Miranda Clairmonte, 13, wanted a wolf pup for a pet. Her mother, Jeanne, said "no" and got her a sled-dog puppy instead. Miranda named him Trace. At the time, Jeanne was living in Marion, Montana, working as a night technician and later as a cook at the Wilderness Treatment Center, a substance-abuse treatment facility for young men.
Paul Strahl worked in maintenance there and, hearing about the new puppy, invited Jeanne and Miranda to go for a ride with his dog team and sled. Miranda was instantly hooked. When Trace was a few months old, Paul gave Miranda a harness to put on him, and the puppy ran with his team, learning the ways of sled dogs.
While Paul was raised in California’s Bay Area by a devout Roman Catholic mother, he drifted into a destructive lifestyle. Finally wanting to take control of his life, he attended Alcoholics Anonymous.
As a boy, Paul read Jack London’s stories of the North and was fascinated with the idea of living in the far North and running sled dogs. After his recovery, he made friends with people who had sled dogs and learned to work them. Following his dream to go North, he ended up in Montana, living near the Wilderness Treatment Center. He decided to get work there, because he felt he could relate to what the young men were going through and wanted to give back for what God had done for him.
One day after a heavy snowfall, Paul harnessed 14 of his dogs, put both Jeanne and Miranda in the sled and took off for a run. They had just left the yard when one of the dogs came out of his harness. Paul fixed the harness and again started off. Soon the same dog had another harness problem. Paul asked Jeanne to stand on the ice hook, the sled brake, and went to fix the problem. Trained to run and frustrated by the delay, the dogs took off without Paul and quickly reached full speed. Surprised, Jeanne was able to hold on with one hand and finally climb on the sled.
“Whoa!” she yelled, Stop! The dogs did not know those words and kept running. All the time Jeanne was standing on the ice hook, but in the deep, fresh snow, it hardly slowed the dogs. They ran about a mile and, coming to a corner, suddenly stopped. Miranda ran up and grabbed the lead dog and held on to keep them from taking off again. Paul finally caught up with them and asked how they were able to get the dogs to stop. Jeanne said, “I think an angel stopped them.” That was Jeanne’s first experience at running a dog team.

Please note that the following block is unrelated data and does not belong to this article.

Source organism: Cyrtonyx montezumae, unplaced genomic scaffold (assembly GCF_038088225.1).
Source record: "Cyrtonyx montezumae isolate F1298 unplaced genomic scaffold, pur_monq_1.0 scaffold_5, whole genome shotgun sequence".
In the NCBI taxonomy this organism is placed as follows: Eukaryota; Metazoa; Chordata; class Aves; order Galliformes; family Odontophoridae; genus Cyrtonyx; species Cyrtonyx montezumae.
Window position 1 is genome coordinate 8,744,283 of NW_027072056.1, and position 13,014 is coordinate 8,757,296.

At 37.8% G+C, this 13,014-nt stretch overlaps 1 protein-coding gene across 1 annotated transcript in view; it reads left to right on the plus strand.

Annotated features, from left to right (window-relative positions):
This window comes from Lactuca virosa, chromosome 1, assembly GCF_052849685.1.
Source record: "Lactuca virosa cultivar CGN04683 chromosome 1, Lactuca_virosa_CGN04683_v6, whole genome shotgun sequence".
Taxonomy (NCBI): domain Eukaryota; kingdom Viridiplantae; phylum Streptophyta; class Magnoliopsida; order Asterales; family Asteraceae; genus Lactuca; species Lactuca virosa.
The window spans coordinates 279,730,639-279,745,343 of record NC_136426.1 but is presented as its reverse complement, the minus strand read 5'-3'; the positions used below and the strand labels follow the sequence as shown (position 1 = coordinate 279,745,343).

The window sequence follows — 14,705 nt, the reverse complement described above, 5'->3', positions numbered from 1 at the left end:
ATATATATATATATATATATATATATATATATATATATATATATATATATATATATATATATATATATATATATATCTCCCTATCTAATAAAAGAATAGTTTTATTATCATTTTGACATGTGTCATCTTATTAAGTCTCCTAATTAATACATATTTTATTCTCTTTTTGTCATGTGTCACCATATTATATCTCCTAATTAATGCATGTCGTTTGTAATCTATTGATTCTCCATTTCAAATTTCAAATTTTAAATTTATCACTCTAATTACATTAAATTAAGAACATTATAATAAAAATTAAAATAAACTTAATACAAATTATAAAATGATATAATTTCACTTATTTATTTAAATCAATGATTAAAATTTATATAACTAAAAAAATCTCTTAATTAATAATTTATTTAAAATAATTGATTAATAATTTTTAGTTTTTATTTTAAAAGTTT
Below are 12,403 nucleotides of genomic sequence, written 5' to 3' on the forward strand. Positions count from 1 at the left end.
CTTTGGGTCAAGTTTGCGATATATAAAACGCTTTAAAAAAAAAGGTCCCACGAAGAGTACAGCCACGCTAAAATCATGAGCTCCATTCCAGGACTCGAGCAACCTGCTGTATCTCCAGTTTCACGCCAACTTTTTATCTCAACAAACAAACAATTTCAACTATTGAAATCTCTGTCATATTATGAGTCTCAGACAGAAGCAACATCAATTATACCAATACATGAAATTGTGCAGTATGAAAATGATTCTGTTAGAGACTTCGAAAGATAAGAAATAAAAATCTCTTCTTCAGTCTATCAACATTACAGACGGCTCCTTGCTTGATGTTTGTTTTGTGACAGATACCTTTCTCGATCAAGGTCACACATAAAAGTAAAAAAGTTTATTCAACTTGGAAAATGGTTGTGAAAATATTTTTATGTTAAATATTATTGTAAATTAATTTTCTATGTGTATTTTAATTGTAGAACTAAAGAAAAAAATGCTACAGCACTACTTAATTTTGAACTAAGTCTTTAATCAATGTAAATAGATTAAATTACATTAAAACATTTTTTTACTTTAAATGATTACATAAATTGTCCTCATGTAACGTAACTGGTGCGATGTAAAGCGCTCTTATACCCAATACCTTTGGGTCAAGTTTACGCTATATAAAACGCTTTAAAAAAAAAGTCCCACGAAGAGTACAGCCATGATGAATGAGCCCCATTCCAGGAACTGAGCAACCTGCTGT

Through working with the dogs, Jeanne and Paul became good friends, fell in love and ultimately were married. They talked about many things, and Jeanne discovered that Paul did not know anything about Jesus. Jeanne had not been going to church, although her membership was still in the Dayton Adventist Church.
One September day in 2001, Melissa, Jeanne's oldest daughter, told Jeanne that there would be a Revelation seminar at the Kalispell Church. Jeanne asked Paul and Miranda to go with her, and at the conclusion of the meetings, both Jeanne and Paul were baptized and Miranda took her stand. During the studies with Rich Caviness, the Amazing Facts evangelist, Paul discovered that a good friend of his was also a good friend of Rick’s, creating a bond between the men.
Two years after his baptism, Paul went on a mission trip to India with Tom Glatts, Kalispell Church pastor. On this trip Paul presented the health lectures during the evangelistic meetings. He had such a rewarding time that he would like to go back to India for more evangelistic adventures.
Paul and Jeanne had dreamed of running their dogs in Alaska—even competing in the Iditarod Sled Dog Race. However, they wanted an adventure with more meaning and purpose than just racing dogs. That dream came true when they were chosen to be part of the 26-member team of people for Colonel Norman Vaughan’s 2005 re-enactment of the 800-mile, 1925 Serum Run.
Nome was dying from a diphtheria epidemic during the winter of 1925. The annual Serum Run commemorates the 20 brave men and their dog teams who risked their lives to save Nome. It also gives the opportunity to promote the importance of vaccinations and a healthful life style in the remote villages.
It was this educational component of the trip that Paul and Jeanne capitalized on. The 19-day trip down the frozen Yukon River from Nenana to Nome passed through a number of small villages. "At each village we would either have an evening meeting with the whole community or meet with the kids in their school the next morning," Jeanne said.
The team was able to distribute vitamins and toothbrushes along with their presentations. Frequently, Paul and Jeanne were also able to distribute pocket Bibles or Sabbath School papers that were donated by the North Pole Church. “Once finished with my dog chores, I would hand out the gifts we had brought,” Jeanne shared. “You think you’re doing something sweet for someone, and it is handed back to you ten-fold! The radiant smiles, the thanks and the hugs from the children were far more precious than the meager gifts we had given!”
Paul and Jeanne now make their living as contract, wild land fire fighters during the summer and fall and own their own fire engine. Jeanne's daughters, Mielissa and Miranda, are also certified fire fighters. They have lived in a tipi for the last four years and are building a cabin on their property near Marion. They each have their own sled-dog teams and frequently run in races. Much of their life revolves around the care and training of the 37 dogs and their other animals.
Their pastor, Tom Glatts, says, “Paul has the conviction that the things he does in life should help to share the gospel rather than glorify self. While he has had the dream to run the Iditarod, he went on the Serum Run to be able to witness.”